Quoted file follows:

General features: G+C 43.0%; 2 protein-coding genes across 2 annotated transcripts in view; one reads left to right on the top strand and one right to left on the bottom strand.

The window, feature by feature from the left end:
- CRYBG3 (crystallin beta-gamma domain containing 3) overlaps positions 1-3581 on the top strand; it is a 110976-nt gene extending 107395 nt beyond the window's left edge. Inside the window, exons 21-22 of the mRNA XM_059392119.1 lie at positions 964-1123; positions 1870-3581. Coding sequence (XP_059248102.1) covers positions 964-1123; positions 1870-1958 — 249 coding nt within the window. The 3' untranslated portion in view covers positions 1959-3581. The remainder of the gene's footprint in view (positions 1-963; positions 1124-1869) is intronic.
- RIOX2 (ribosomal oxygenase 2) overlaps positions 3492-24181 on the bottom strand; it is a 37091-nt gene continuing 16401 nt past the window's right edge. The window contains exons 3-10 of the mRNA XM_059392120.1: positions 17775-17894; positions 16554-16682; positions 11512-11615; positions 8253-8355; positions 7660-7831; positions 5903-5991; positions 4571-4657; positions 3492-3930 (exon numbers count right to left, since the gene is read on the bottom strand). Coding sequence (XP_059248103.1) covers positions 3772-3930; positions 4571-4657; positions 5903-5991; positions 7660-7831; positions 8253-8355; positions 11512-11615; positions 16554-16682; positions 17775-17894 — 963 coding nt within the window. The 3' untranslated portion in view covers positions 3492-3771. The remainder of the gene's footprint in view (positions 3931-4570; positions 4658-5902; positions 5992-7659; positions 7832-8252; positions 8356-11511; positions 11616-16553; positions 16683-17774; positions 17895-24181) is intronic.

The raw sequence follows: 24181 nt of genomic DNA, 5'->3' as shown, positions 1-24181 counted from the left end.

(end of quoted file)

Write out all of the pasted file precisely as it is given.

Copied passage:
General features: G+C 43.0%; 2 protein-coding genes across 2 annotated transcripts in view; one reads left to right on the top strand and one right to left on the bottom strand.

The window, feature by feature from the left end:
- CRYBG3 (crystallin beta-gamma domain containing 3) overlaps positions 1-3581 on the top strand; it is a 110976-nt gene extending 107395 nt beyond the window's left edge. Inside the window, exons 21-22 of the mRNA XM_059392119.1 lie at positions 964-1123; positions 1870-3581. Coding sequence (XP_059248102.1) covers positions 964-1123; positions 1870-1958 — 249 coding nt within the window. The 3' untranslated portion in view covers positions 1959-3581. The remainder of the gene's footprint in view (positions 1-963; positions 1124-1869) is intronic.
- RIOX2 (ribosomal oxygenase 2) overlaps positions 3492-24181 on the bottom strand; it is a 37091-nt gene continuing 16401 nt past the window's right edge. The window contains exons 3-10 of the mRNA XM_059392120.1: positions 17775-17894; positions 16554-16682; positions 11512-11615; positions 8253-8355; positions 7660-7831; positions 5903-5991; positions 4571-4657; positions 3492-3930 (exon numbers count right to left, since the gene is read on the bottom strand). Coding sequence (XP_059248103.1) covers positions 3772-3930; positions 4571-4657; positions 5903-5991; positions 7660-7831; positions 8253-8355; positions 11512-11615; positions 16554-16682; positions 17775-17894 — 963 coding nt within the window. The 3' untranslated portion in view covers positions 3492-3771. The remainder of the gene's footprint in view (positions 3931-4570; positions 4658-5902; positions 5992-7659; positions 7832-8252; positions 8356-11511; positions 11616-16553; positions 16683-17774; positions 17895-24181) is intronic.

The raw sequence follows: 24181 nt of genomic DNA, 5'->3' as shown, positions 1-24181 counted from the left end.